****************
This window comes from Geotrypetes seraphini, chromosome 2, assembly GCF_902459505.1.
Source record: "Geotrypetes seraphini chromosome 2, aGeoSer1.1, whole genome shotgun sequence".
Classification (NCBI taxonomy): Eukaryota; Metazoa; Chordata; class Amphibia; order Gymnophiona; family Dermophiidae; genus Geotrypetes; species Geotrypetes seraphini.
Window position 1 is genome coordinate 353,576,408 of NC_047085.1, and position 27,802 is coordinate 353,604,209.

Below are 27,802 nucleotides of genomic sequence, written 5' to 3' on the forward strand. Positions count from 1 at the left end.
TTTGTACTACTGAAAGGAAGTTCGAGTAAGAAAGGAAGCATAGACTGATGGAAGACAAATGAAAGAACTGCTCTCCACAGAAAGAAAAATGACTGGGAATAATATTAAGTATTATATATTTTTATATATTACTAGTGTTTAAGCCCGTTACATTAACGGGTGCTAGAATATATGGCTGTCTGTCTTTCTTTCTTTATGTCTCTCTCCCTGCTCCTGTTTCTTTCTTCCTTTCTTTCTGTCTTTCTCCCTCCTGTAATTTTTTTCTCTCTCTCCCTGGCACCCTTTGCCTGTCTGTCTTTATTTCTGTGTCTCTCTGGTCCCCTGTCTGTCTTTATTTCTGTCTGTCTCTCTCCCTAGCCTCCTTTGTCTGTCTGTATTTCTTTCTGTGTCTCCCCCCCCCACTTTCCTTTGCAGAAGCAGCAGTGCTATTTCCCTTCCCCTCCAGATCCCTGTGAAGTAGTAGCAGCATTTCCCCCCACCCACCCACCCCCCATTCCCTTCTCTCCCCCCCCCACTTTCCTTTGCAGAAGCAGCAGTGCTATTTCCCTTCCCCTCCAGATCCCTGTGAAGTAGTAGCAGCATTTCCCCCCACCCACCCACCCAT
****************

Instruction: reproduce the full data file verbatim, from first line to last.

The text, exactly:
This window comes from Geotrypetes seraphini, chromosome 2, assembly GCF_902459505.1.
Source record: "Geotrypetes seraphini chromosome 2, aGeoSer1.1, whole genome shotgun sequence".
Classification (NCBI taxonomy): Eukaryota; Metazoa; Chordata; class Amphibia; order Gymnophiona; family Dermophiidae; genus Geotrypetes; species Geotrypetes seraphini.
Window position 1 is genome coordinate 353,576,408 of NC_047085.1, and position 27,802 is coordinate 353,604,209.

Below are 27,802 nucleotides of genomic sequence, written 5' to 3' on the forward strand. Positions count from 1 at the left end.
TTTGTACTACTGAAAGGAAGTTCGAGTAAGAAAGGAAGCATAGACTGATGGAAGACAAATGAAAGAACTGCTCTCCACAGAAAGAAAAATGACTGGGAATAATATTAAGTATTATATATTTTTATATATTACTAGTGTTTAAGCCCGTTACATTAACGGGTGCTAGAATATATGGCTGTCTGTCTTTCTTTCTTTATGTCTCTCTCCCTGCTCCTGTTTCTTTCTTCCTTTCTTTCTGTCTTTCTCCCTCCTGTAATTTTTTTCTCTCTCTCCCTGGCACCCTTTGCCTGTCTGTCTTTATTTCTGTGTCTCTCTGGTCCCCTGTCTGTCTTTATTTCTGTCTGTCTCTCTCCCTAGCCTCCTTTGTCTGTCTGTATTTCTTTCTGTGTCTCCCCCCCCCACTTTCCTTTGCAGAAGCAGCAGTGCTATTTCCCTTCCCCTCCAGATCCCTGTGAAGTAGTAGCAGCATTTCCCCCCACCCACCCACCCCCCATTCCCTTCTCTCCCCCCCCCACTTTCCTTTGCAGAAGCAGCAGTGCTATTTCCCTTCCCCTCCAGATCCCTGTGAAGTAGTAGCAGCATTTCCCCCCACCCACCCACCCAT